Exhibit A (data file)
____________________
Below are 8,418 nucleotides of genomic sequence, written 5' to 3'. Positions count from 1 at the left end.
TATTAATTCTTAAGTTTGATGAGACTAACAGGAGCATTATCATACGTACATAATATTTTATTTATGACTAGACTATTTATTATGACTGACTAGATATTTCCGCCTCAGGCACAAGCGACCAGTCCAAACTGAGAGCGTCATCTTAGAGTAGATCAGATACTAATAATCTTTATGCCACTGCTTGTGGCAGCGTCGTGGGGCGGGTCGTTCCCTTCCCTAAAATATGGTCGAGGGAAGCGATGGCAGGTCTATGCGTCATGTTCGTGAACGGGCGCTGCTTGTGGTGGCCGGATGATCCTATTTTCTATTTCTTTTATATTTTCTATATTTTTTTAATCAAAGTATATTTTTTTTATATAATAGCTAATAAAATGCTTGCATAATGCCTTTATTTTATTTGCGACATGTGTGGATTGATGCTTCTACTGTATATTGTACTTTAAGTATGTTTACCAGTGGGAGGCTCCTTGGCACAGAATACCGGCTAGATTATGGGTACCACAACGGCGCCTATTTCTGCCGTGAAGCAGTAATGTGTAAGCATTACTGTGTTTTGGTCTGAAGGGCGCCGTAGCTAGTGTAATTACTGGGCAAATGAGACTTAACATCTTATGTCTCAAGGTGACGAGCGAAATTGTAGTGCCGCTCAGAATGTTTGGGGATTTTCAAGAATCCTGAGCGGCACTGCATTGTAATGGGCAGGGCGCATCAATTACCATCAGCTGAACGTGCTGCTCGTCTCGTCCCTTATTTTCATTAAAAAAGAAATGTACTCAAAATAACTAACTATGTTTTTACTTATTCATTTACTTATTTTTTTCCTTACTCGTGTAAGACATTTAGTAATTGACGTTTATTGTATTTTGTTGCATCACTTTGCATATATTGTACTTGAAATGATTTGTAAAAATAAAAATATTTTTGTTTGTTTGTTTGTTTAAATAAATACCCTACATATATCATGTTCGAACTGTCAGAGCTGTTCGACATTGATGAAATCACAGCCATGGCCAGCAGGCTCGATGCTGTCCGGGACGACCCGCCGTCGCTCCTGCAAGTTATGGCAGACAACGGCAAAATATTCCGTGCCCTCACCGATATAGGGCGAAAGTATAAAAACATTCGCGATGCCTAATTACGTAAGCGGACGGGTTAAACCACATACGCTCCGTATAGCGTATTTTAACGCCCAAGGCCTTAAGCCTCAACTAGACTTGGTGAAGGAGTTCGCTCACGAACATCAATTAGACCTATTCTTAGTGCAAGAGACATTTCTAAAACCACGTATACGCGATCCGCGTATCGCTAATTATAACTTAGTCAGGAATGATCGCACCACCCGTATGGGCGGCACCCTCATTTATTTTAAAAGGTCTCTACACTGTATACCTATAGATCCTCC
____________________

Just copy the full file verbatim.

Below are 8,418 nucleotides of genomic sequence, written 5' to 3'. Positions count from 1 at the left end.
TATTAATTCTTAAGTTTGATGAGACTAACAGGAGCATTATCATACGTACATAATATTTTATTTATGACTAGACTATTTATTATGACTGACTAGATATTTCCGCCTCAGGCACAAGCGACCAGTCCAAACTGAGAGCGTCATCTTAGAGTAGATCAGATACTAATAATCTTTATGCCACTGCTTGTGGCAGCGTCGTGGGGCGGGTCGTTCCCTTCCCTAAAATATGGTCGAGGGAAGCGATGGCAGGTCTATGCGTCATGTTCGTGAACGGGCGCTGCTTGTGGTGGCCGGATGATCCTATTTTCTATTTCTTTTATATTTTCTATATTTTTTTAATCAAAGTATATTTTTTTTATATAATAGCTAATAAAATGCTTGCATAATGCCTTTATTTTATTTGCGACATGTGTGGATTGATGCTTCTACTGTATATTGTACTTTAAGTATGTTTACCAGTGGGAGGCTCCTTGGCACAGAATACCGGCTAGATTATGGGTACCACAACGGCGCCTATTTCTGCCGTGAAGCAGTAATGTGTAAGCATTACTGTGTTTTGGTCTGAAGGGCGCCGTAGCTAGTGTAATTACTGGGCAAATGAGACTTAACATCTTATGTCTCAAGGTGACGAGCGAAATTGTAGTGCCGCTCAGAATGTTTGGGGATTTTCAAGAATCCTGAGCGGCACTGCATTGTAATGGGCAGGGCGCATCAATTACCATCAGCTGAACGTGCTGCTCGTCTCGTCCCTTATTTTCATTAAAAAAGAAATGTACTCAAAATAACTAACTATGTTTTTACTTATTCATTTACTTATTTTTTTCCTTACTCGTGTAAGACATTTAGTAATTGACGTTTATTGTATTTTGTTGCATCACTTTGCATATATTGTACTTGAAATGATTTGTAAAAATAAAAATATTTTTGTTTGTTTGTTTGTTTAAATAAATACCCTACATATATCATGTTCGAACTGTCAGAGCTGTTCGACATTGATGAAATCACAGCCATGGCCAGCAGGCTCGATGCTGTCCGGGACGACCCGCCGTCGCTCCTGCAAGTTATGGCAGACAACGGCAAAATATTCCGTGCCCTCACCGATATAGGGCGAAAGTATAAAAACATTCGCGATGCCTAATTACGTAAGCGGACGGGTTAAACCACATACGCTCCGTATAGCGTATTTTAACGCCCAAGGCCTTAAGCCTCAACTAGACTTGGTGAAGGAGTTCGCTCACGAACATCAATTAGACCTATTCTTAGTGCAAGAGACATTTCTAAAACCACGTATACGCGATCCGCGTATCGCTAATTATAACTTAGTCAGGAATGATCGCACCACCCGTATGGGCGGCACCCTCATTTATTTTAAAAGGTCTCTACACTGTATACCTATAGATCCTCC